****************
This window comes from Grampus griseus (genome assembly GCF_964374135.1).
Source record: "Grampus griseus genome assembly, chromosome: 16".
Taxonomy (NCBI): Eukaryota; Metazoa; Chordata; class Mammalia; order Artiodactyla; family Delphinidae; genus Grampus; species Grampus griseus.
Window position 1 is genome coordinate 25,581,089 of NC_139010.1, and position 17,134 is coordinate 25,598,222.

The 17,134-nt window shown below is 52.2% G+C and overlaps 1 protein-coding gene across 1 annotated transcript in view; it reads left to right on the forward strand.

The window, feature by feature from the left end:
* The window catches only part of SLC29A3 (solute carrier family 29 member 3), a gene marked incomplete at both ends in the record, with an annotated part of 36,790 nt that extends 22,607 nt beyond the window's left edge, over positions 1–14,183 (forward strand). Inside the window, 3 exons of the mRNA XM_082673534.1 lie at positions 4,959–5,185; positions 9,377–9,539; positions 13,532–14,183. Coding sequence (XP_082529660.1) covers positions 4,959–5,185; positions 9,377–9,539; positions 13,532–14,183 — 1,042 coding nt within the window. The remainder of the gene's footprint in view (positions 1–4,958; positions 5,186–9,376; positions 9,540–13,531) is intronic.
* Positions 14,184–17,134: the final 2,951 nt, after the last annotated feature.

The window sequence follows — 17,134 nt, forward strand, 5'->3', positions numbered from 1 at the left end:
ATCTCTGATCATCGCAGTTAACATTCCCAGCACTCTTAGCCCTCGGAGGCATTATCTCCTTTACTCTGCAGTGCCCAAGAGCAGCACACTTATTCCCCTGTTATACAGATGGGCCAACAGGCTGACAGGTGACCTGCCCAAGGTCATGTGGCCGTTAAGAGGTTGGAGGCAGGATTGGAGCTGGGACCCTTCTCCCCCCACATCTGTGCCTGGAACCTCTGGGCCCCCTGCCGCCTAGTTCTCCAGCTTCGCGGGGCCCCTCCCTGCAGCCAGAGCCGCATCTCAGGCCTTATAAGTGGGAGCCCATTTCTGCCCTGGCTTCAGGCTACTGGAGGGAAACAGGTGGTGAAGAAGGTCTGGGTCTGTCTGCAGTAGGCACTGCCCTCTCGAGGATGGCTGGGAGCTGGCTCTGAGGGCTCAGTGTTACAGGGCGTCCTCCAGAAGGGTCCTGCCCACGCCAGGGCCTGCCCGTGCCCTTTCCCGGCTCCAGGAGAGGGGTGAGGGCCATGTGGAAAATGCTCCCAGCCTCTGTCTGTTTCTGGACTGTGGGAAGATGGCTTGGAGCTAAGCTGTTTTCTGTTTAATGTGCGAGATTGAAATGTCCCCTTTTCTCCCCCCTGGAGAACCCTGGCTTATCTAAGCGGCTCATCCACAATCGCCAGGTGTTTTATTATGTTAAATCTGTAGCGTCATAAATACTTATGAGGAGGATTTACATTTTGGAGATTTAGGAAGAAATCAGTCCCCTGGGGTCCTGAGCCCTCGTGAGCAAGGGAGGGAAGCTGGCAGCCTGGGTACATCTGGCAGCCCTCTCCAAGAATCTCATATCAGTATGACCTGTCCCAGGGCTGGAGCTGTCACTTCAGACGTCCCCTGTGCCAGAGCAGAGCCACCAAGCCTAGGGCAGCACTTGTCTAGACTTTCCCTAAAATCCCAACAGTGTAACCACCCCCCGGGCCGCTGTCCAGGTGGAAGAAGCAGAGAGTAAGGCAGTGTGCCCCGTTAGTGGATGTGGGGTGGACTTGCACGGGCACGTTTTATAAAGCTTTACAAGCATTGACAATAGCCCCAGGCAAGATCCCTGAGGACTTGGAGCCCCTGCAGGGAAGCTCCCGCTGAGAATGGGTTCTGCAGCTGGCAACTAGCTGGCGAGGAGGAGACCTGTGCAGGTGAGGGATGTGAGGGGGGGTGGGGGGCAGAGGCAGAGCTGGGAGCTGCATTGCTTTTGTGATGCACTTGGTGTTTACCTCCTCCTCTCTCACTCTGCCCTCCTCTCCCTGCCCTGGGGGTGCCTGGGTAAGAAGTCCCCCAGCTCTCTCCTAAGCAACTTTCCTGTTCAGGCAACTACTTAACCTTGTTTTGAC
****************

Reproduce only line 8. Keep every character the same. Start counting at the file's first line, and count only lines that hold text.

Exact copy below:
* Positions 14,184–17,134: the final 2,951 nt, after the last annotated feature.